Safe buildings save lives, says Geze Middle East
Latest door, window control tech can reduce danger of high-rise fires
Safe buildings can help save lives, says Geze Middle East MD Charles Constantin. A recent fire gutted a 25-storey residential tower in Sharjah, raising the issue of building safety.
New technologies allow for complete control of a building, such as centralised control panels which can open windows and close doors remotely in the event of a fire, pointed out Constantin.
This will contain the flames and heat produced in the event of any fire, and slow the spread of the resulting smoke, giving people inside more time to escape.
Constantin was speaking at the recent Supreme Building Technology 2012 conference in Doha organised by Geze Middle East to highlight innovative building safety systems and technologies.
The importance of building safety is growing on the national and regional agenda, as safety methodologies, systems and technologies need to be constantly updated and improved to meet the changes in the nature of potential accidents and risks.
“Innovation and sustainability go together, and we are seeing new demand for innovative technologies that meet high safety and efficiency standards. We are focusing on transferring technologies that deliver just that.
“As Qatar continues to grow as one of the biggest business destinations in MENA, as a specialist service partner to many of the region's biggest developers, we are glad to see that the impetus is firmly on ensuring both sustainability of its urban infrastructure, as well as the presence of tested safety systems to protect lives.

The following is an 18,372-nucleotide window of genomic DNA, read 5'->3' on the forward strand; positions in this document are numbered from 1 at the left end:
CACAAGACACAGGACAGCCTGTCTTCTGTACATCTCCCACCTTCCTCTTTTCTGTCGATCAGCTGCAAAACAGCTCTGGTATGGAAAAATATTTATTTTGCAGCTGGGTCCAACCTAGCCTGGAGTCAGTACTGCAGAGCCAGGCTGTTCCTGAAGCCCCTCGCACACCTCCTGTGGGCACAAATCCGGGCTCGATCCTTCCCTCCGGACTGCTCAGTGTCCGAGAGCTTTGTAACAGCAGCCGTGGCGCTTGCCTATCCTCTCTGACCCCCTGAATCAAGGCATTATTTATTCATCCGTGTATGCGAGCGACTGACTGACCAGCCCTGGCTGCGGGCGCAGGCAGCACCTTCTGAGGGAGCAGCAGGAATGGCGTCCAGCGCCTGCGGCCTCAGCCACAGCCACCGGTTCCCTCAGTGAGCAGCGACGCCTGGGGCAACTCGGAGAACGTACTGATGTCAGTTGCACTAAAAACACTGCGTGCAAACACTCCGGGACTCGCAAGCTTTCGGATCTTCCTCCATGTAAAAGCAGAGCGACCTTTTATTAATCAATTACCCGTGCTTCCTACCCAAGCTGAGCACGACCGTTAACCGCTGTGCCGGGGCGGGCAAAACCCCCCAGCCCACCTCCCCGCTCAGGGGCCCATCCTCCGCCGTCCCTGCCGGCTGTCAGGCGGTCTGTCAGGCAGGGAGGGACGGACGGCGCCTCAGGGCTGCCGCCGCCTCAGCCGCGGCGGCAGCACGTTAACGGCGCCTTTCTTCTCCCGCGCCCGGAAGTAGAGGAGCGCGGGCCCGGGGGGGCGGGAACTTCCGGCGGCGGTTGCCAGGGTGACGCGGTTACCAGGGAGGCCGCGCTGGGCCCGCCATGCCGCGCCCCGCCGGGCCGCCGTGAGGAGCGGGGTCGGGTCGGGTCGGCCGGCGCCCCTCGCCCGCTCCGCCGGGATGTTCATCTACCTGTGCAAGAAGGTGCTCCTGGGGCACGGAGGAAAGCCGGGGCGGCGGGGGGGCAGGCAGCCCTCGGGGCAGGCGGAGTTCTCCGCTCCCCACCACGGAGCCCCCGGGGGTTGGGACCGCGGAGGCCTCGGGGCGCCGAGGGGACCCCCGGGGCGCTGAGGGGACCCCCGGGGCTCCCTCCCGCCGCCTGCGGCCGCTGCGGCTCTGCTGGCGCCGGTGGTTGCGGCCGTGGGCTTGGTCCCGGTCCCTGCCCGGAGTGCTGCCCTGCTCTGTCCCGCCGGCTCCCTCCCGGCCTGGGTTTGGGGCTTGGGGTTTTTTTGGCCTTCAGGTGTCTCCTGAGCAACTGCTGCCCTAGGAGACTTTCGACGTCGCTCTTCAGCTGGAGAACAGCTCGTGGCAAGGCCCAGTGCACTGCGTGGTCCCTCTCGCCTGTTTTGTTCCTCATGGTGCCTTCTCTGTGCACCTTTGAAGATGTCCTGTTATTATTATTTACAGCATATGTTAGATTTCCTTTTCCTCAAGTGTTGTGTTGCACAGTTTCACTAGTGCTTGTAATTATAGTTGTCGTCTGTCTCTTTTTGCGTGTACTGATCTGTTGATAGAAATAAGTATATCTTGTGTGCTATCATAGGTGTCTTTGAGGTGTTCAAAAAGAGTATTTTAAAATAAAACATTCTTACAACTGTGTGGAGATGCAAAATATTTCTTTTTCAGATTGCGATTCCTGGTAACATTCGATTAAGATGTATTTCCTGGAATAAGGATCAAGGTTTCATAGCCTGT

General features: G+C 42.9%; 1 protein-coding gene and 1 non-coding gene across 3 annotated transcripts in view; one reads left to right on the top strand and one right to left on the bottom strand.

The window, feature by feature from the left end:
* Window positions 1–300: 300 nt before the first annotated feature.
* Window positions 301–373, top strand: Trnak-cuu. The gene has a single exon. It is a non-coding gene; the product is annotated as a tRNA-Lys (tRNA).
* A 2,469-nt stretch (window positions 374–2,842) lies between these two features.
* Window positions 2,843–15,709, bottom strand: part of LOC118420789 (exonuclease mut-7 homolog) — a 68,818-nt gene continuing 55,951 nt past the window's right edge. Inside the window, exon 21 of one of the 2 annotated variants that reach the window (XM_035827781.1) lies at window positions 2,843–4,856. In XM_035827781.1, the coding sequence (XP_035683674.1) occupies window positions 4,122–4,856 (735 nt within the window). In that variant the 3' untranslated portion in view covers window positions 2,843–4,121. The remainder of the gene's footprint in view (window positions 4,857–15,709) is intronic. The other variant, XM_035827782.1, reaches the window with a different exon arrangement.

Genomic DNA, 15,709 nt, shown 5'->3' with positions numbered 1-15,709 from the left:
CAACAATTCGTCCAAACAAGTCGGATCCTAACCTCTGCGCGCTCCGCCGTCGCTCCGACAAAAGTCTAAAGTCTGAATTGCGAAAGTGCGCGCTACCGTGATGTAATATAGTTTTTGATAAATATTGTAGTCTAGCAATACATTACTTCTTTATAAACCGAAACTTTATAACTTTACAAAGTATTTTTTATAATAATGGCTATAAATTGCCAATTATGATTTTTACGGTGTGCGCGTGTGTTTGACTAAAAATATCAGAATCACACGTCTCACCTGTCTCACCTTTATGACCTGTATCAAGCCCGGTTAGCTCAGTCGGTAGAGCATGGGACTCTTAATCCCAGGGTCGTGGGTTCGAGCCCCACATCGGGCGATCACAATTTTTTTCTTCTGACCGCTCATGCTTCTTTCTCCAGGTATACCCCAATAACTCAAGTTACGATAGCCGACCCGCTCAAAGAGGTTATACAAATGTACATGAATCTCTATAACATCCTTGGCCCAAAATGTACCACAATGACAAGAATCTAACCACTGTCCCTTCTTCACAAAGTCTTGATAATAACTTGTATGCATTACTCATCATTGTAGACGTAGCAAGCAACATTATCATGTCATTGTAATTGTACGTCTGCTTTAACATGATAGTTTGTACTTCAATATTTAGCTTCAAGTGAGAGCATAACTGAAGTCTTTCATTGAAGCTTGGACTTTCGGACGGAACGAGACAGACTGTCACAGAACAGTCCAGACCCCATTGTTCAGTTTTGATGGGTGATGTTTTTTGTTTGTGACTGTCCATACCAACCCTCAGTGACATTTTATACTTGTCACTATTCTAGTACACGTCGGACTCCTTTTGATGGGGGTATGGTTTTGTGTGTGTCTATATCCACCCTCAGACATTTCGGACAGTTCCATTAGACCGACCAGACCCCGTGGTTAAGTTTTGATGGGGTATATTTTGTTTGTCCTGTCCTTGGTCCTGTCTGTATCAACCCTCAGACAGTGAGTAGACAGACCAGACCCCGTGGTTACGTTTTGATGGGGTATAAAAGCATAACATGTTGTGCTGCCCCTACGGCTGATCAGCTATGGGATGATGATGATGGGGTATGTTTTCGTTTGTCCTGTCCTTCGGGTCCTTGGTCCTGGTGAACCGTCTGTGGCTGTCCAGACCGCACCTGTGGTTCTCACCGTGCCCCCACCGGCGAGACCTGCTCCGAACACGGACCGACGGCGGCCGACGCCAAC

"This has been accompanied by a definitive drive by the government of Qatar to ensure the highest level of safety systems are utilised in all new buildings," said Constantin.
Constantin added that safer buildings also mean more environment-friendly buildings. "Efficient modern ventilation systems can help reduce the amount of air-conditioning needed, and thereby reduce power consumption.
"The majority of building technologies can now be automated, such as lighting systems, which can be programmed to react to external light and switch themselves on when the natural light fades, or heating systems which can ensure constant indoor temperature by switching themselves on when the inside temperature drops.
"These systems require an initial investment by the building owner but will, in the long term, help save on additional costs, as well as reduce overall environmental impact,” said Constantin.